We’re almost done with the first text we will read for this class, and I’d like to use our last class period (and these discussion boards) to return to our original theme: the way in which fiction creates an image of “the known world.”
How then, can we describe the world of the “Odyssey”? What gives it wholeness, structure or meaning? Given that Odysseus ventures as far as the Underworld, is there anything that lies beyond the boundaries of the knowable? If so, what? What conception of space did the ancient Greeks have? How are the various places Odysseus visits integrated into a larger whole? What about time? How are worlds created in and through time? And what meaning, finally, does the “Odyssey” hold in our own time? Given that our own perception of the world is so vastly different from the Greeks, why is this still such a famous story?
These aren’t easy questions. For one thing, they’re a lot more abstract than the issues we’ve previously discussed on these boards. But that’s what discussion boards are there for: a space to try out ideas and to collectively turn them into something meaningful. So go for it!
In class and through this blog, Odysseus’ validity as a deserving hero has been contested and tried. Mulling all this over, I keep coming back to one central thought (one that doesn’t diss Odysseus quite so much). Mentioned a few times in our class discussions, but usually for a mere minute as not all have heard of it, the hero’s cycle has been a tiny voice in the back of my head throughout my entire rereading of The Odyssey. For those of you who also learned and had drilled into you the steps of the cycle, bear with me for a half a blog post or so. Those not already illuminated to Joseph Campbell’s monomyth, read up.
Due date: Rough draft: Friday, September 24, by 5 pm. Final version: Friday, October 8, by 5 pm (note change from original schedule). Please submit both an electronic version (MS-Word compatible) to email@example.com.
Length: 4-5 pages, double spaced, standard fonts and margins. Please number your pages and include both your name and mine on the front page or cover sheet. Don’t forget to find a descriptive title! Continue reading
In the Greek language, Odysseus’ name means, “full of wrath.” Interestingly, his cunning, wit, and hubris are most often discussed, and very rarely do we find mention of his anger. Poseidon, on the other hand, rages against Odysseus because he blinded Poseidon’s son, Polyphemus. This deed and similar feats raise Odysseus in the esteem of the listeners during Homer’s time period. Applying this epic to today’s standards, however, brings new issues. Early Christian faith classified sins into seven different categories*, and this view has perpetuated throughout the following centuries until it is so ingrained in our culture that it becomes a shock to read through an open and sensual society such as the Greeks’. Looking at these characters through the lens of modern day ethics becomes a breathtaking view into ancient Greek society’s moral standards. How much have societal morals truly changed in light of right vs. wrong?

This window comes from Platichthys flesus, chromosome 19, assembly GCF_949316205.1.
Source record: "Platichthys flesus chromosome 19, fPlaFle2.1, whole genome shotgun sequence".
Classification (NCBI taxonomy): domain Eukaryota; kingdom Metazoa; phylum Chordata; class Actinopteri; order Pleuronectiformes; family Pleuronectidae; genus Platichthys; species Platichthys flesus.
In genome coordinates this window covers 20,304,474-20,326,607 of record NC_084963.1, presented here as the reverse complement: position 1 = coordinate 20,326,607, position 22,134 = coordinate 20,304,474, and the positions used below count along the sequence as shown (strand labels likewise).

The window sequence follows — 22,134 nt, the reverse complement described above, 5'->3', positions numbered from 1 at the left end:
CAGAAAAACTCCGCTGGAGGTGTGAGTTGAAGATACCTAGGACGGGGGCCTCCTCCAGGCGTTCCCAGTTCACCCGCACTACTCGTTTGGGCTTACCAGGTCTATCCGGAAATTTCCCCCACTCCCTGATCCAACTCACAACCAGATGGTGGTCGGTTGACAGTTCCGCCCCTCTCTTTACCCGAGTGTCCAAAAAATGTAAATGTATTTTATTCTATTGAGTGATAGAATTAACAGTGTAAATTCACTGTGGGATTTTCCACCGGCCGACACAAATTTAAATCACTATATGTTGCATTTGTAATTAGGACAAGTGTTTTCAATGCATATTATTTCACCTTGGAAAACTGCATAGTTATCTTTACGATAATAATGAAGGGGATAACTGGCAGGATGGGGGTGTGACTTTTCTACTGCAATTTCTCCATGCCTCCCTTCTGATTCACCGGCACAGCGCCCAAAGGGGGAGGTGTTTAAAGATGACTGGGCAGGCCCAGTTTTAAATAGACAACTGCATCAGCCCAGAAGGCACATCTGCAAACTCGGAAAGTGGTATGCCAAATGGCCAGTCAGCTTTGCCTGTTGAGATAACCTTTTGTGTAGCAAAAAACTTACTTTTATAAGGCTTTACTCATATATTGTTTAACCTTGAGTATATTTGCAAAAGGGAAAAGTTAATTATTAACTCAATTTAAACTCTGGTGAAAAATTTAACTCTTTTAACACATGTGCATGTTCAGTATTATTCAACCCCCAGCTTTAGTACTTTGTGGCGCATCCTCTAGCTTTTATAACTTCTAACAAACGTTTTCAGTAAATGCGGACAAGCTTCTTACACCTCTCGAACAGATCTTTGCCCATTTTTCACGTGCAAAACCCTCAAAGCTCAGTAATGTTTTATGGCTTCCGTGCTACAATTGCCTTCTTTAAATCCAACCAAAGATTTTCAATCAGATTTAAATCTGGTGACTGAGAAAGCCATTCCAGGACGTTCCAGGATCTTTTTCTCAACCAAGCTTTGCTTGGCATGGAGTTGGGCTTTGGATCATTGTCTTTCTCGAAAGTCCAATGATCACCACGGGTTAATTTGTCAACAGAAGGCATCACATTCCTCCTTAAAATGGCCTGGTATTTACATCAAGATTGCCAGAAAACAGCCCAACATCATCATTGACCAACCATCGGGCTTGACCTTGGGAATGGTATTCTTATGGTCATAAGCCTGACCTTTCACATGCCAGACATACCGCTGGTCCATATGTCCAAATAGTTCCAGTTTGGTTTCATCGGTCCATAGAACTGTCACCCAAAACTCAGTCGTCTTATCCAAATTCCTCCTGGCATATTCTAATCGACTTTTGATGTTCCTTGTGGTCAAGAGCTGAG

Let’s take the Cyclops instance, for example: a man-eating beast with one eye is an unacceptable personage under any circumstances, and to either audience, today or ancient Greece, it’s an abominable image. Hence, when Odysseus, in desperation, skewers and blinds Polyphemus, setting up an almost-comical scene with this great oaf that “fuddle[s]” and “flush[es],” and whose “‘Nohbdy, Nohbdy’s tricked me, Nohbdy’s ruined me!’” draws laughter from both Odysseus and any audience. Consider, though, if Odysseus’ actions are justifiable, and if so, by what morals? Continue reading
If you find yourself still thinking about the rare books we saw in Hesburgh Special Collections today, you should know that you’re not the first people on whom Chapman & Co. have left a lasting impression. Here’s how John Keats commemorated the occasion almost 200 years ago:
From time to time, I’ll be posting some links to outside resources on this blog. Hopefully, you’ll find them interesting! Here’s some Odyssey related stuff:
The Perseus Project (http://www.perseus.tufts.edu/hopper/):
Leading digital library on the Greco-Roman world. Contains fully searchable versions of ancient texts as well as photos of archaeological findings.
Vivien, EJ, Quinn, Connor
OUTLINE TO THESIS #6
Although named for Odysseus, The Odyssey opens by focusing on his son, Telemakhos, revealing the emotional effects of his father’s absenteeism, effects common to both Ancient Greek and current society.
Odyssey Outline (Thesis #1)
Sarah, Rob, Allison, Bobby
- Thesis- The intimate relationship between the mortals and immortals in Mycenaean civilization exposes to the reader the unique theological ideals of the culture. Continue reading
Xenia is the Greek term for the concept of guest hospitality. It literally means “guest-friendship,” and is an important notion in The Odyssey. Guests and hosts alike expect mutual respect and an adherence to the rituals. This form of society is still prevalent in some nations and cultures; but it is a pity most of the trust and honor has been lost with time. The suitors are in obvious violation of this ritual as they gorge themselves on Odysseus’ food, drink, and home. There is an unspoken understanding between Nestor and Telemakhos in Book III, and Telemakhos and Menelaos in Book IV, as each shows reverence for the wealth and guest-status of the other. The guest-host interactions flow through the many stories of The Odyssey, and illustrate an indirect reverence for the gods and for fellow man. Continue reading